"It is a truth universally acknowledged, that a single man in possession of a good fortune, must be in want of a wife." This is arguably the most brilliant opening line in all of English literature. In these few words Austen establishes the motive which drives her plot and sets the tone of ironic detachment which she conveys so deftly throughout her masterpiece, Pride and Prejudice. It stands out in a novel that is filled with quotable lines and it makes us regret that she never wrote for the stage. The first half of the novel is spent watching Fitzwilliams Darcy overcome his aversion to Elizabeth Bennet because of her appearance, "She is tolerable; but not handsome enough to tempt me;" and her relatives, “The situation of your mother’s family, though objectionable, was nothing in comparison of that total want of propriety so frequently, so almost uniformly betrayed by herself, by your three younger sisters, and occasionally even by your father.”
To our great delight, Miss Bennet prods and provokes him without appreciating how captivating she has made herself to him. In one of the great dramatic moments in all of literature, she scornfully rejects his marriage proposal, only to reconsider and spend much of the remainder of the book filled with remorse and recrimination. This isn't nearly as much fun, but it allows Austen to deliver pages of principled discourse on the folly of excessive pride -or deleterious prejudice - in matters of the heart. It also allows her to restore Darcy to our good graces by having him perform heroic feats of generosity toward Lizzy and her twisted sister, Lydia. It isn't until Darcy's awful, autocratic aunt, Lady Catherine de Bourgh, one of Austen's greatest comic creations, steps in to save her nephew from an unthinkable connection,"Because honour, decorum, prudence, nay, interest, forbid it... Your alliance will be a disgrace; your name will never even be mentioned by any of us.'' that Lizzy finally gets her groove back. She retorts, "You can now have nothing farther to say,...You have insulted me in every possible method.'' Such insolence provokes Lady Catherine to utter this memorable insult (which my wife and I still hurl at each other), "I take no leave of you, Miss Bennet. I send no compliments to your mother. You deserve no such attention. I am most seriously displeased.''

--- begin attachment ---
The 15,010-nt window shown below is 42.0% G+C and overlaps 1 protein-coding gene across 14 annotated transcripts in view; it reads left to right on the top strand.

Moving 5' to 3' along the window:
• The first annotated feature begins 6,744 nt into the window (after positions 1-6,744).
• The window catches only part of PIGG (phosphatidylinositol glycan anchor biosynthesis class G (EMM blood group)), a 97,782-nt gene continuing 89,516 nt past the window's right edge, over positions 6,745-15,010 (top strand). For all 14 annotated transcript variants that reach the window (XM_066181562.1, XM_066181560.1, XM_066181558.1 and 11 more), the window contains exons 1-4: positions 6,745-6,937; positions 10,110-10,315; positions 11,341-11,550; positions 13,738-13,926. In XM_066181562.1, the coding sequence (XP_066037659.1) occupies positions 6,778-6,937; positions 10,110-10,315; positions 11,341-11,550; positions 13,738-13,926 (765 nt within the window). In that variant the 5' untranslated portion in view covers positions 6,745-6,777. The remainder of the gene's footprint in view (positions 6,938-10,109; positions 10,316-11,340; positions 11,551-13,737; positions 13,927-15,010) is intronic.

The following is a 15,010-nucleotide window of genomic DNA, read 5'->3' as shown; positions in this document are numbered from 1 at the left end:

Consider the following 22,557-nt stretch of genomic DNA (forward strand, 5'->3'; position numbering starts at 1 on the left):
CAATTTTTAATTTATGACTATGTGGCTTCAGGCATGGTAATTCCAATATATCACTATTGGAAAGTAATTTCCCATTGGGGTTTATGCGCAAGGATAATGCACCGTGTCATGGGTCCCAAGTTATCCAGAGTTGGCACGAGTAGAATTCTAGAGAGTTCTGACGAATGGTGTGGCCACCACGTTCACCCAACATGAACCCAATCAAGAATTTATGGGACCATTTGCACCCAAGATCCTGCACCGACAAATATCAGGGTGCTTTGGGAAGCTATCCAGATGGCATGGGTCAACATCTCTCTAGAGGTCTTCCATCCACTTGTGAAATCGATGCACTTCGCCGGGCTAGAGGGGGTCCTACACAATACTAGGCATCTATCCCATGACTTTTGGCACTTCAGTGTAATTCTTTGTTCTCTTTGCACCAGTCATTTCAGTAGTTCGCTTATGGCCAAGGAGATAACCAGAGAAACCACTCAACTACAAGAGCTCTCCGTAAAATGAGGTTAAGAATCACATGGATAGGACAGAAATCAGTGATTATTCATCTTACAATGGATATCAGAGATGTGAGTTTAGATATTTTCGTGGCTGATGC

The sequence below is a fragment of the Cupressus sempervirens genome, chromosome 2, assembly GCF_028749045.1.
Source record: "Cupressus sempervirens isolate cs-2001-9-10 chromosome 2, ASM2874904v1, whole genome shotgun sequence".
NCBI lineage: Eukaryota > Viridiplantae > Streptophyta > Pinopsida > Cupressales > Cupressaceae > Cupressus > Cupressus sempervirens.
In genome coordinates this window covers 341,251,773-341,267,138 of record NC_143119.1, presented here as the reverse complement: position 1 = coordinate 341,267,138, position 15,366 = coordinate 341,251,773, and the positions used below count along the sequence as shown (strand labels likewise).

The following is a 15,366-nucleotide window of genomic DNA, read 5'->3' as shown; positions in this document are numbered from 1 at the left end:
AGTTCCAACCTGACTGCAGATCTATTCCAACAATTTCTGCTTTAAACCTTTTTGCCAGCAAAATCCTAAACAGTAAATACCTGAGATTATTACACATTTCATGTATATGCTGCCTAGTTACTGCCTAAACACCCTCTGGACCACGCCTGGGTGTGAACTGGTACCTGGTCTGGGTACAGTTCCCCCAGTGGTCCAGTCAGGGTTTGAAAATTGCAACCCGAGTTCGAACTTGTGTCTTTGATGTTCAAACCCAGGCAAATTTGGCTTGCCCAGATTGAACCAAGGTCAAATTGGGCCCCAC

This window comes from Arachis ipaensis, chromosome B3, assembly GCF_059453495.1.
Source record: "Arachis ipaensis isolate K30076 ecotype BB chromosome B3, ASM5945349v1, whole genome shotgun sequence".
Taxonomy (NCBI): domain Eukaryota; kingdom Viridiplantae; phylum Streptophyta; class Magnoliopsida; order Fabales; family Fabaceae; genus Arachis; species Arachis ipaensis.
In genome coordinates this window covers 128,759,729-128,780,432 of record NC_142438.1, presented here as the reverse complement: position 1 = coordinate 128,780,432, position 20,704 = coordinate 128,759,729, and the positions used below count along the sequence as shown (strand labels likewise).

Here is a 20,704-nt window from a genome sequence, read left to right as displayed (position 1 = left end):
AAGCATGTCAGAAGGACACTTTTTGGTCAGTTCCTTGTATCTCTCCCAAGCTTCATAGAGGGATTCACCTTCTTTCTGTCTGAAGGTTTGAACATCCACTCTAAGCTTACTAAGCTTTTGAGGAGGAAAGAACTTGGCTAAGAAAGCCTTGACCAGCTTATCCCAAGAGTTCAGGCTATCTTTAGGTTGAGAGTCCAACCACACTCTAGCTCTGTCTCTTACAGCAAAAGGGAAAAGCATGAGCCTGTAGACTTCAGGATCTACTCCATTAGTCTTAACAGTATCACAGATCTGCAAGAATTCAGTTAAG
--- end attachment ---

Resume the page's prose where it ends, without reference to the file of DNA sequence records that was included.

Sparks start to fly again, but unfortunately for us, Miss Austen has had enough of the entire lot. She wraps things up quickly, and a trifle too patly for my taste. Elizabeth jokingly confides to her sister that her affection for Darcy "date(s)...from my first seeing his beautiful grounds at Pemberley." I've always wondered if this isn't Jane Austen's true opinion of her character's change of heart and I suspect that she agrees wholeheartedly with the sentiments expressed by the sardonic and socially-inept Mr. Bennet, "For what do we live, but to make sport for our neighbours, and laugh at them in our turn?'' That is another truth universally acknowledged and the world of literature is infinitely richer because of it.